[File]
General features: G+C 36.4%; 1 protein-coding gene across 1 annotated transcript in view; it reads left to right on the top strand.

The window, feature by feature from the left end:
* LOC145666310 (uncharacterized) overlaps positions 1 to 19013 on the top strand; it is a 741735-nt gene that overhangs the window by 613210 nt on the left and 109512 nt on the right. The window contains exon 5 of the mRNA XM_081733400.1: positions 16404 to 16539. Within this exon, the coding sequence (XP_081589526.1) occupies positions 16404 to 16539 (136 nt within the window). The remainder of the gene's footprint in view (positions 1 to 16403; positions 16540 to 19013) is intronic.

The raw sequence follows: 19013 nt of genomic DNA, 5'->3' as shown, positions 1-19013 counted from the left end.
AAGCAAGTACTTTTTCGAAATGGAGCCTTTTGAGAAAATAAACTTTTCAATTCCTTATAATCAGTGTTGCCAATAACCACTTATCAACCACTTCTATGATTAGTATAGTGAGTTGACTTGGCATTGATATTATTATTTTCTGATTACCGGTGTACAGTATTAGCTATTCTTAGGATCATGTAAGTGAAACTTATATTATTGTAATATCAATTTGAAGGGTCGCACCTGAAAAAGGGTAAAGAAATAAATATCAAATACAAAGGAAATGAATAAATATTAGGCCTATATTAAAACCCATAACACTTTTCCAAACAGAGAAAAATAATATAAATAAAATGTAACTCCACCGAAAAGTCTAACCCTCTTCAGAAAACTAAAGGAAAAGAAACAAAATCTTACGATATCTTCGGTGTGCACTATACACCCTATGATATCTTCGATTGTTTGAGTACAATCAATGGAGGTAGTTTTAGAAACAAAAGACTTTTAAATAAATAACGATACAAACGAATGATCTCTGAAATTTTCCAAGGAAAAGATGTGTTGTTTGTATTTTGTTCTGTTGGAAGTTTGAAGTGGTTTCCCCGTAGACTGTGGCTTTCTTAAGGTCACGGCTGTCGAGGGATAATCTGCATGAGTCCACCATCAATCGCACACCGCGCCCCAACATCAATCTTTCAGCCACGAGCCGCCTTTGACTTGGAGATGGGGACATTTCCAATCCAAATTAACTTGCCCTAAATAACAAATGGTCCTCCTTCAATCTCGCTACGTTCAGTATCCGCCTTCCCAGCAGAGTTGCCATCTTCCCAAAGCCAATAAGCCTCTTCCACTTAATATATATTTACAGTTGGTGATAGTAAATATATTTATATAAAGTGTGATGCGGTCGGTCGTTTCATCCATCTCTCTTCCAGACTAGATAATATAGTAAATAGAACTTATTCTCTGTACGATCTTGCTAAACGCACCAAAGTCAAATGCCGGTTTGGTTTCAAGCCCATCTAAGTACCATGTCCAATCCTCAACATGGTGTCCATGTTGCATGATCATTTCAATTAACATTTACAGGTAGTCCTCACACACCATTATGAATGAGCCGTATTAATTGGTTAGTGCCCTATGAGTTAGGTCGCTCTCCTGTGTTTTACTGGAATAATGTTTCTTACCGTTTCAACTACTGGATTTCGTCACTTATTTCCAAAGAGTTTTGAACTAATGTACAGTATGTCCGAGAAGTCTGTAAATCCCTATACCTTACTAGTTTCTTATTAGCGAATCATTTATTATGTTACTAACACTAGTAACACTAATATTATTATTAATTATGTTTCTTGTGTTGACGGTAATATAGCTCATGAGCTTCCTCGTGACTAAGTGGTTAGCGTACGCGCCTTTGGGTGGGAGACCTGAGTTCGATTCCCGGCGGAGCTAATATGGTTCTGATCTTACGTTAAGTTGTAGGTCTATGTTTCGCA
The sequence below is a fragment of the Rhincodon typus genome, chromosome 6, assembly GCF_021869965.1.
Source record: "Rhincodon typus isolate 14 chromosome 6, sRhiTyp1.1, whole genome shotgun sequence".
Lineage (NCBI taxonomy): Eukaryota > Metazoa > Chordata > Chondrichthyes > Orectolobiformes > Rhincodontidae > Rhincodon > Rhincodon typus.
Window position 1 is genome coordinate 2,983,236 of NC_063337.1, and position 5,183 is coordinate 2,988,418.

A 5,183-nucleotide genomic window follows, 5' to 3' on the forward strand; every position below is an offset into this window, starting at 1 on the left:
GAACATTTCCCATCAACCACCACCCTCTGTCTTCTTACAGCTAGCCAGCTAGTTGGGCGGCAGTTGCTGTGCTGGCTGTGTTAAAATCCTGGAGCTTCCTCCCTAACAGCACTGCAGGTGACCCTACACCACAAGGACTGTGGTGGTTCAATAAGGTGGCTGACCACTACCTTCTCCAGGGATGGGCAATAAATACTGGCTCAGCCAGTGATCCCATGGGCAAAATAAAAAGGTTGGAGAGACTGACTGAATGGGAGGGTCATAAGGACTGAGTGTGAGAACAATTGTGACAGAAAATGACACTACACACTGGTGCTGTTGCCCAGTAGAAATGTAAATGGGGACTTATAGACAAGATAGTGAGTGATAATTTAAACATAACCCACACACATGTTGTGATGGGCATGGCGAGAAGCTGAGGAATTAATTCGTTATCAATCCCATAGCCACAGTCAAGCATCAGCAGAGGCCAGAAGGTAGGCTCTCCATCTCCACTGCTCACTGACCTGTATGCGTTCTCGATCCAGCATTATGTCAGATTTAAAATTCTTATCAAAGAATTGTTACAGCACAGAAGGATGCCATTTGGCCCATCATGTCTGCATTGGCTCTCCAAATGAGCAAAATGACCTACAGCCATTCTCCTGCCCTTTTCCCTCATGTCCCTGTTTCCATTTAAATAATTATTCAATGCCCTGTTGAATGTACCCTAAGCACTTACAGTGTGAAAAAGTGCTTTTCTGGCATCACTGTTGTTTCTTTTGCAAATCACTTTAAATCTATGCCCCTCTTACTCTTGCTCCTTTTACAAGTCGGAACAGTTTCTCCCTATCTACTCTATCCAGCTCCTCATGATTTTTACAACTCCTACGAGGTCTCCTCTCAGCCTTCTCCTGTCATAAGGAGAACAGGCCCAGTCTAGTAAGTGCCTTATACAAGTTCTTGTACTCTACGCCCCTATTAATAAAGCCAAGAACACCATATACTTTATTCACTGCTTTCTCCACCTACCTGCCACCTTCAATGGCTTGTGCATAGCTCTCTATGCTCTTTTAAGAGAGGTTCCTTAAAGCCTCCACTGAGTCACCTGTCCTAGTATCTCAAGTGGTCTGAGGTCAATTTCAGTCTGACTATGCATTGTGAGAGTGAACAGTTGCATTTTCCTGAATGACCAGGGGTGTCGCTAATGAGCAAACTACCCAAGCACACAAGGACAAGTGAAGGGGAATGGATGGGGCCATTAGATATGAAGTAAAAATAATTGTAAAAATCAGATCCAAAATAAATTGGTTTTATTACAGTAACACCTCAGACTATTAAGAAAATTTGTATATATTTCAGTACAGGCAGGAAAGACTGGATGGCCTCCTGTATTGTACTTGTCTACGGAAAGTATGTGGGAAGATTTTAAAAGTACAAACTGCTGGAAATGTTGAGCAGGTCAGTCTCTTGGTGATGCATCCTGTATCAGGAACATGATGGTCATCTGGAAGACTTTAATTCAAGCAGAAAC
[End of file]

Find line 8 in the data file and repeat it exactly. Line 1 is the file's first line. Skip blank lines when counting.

Lineage (NCBI taxonomy): Eukaryota > Metazoa > Chordata > Chondrichthyes > Orectolobiformes > Rhincodontidae > Rhincodon > Rhincodon typus.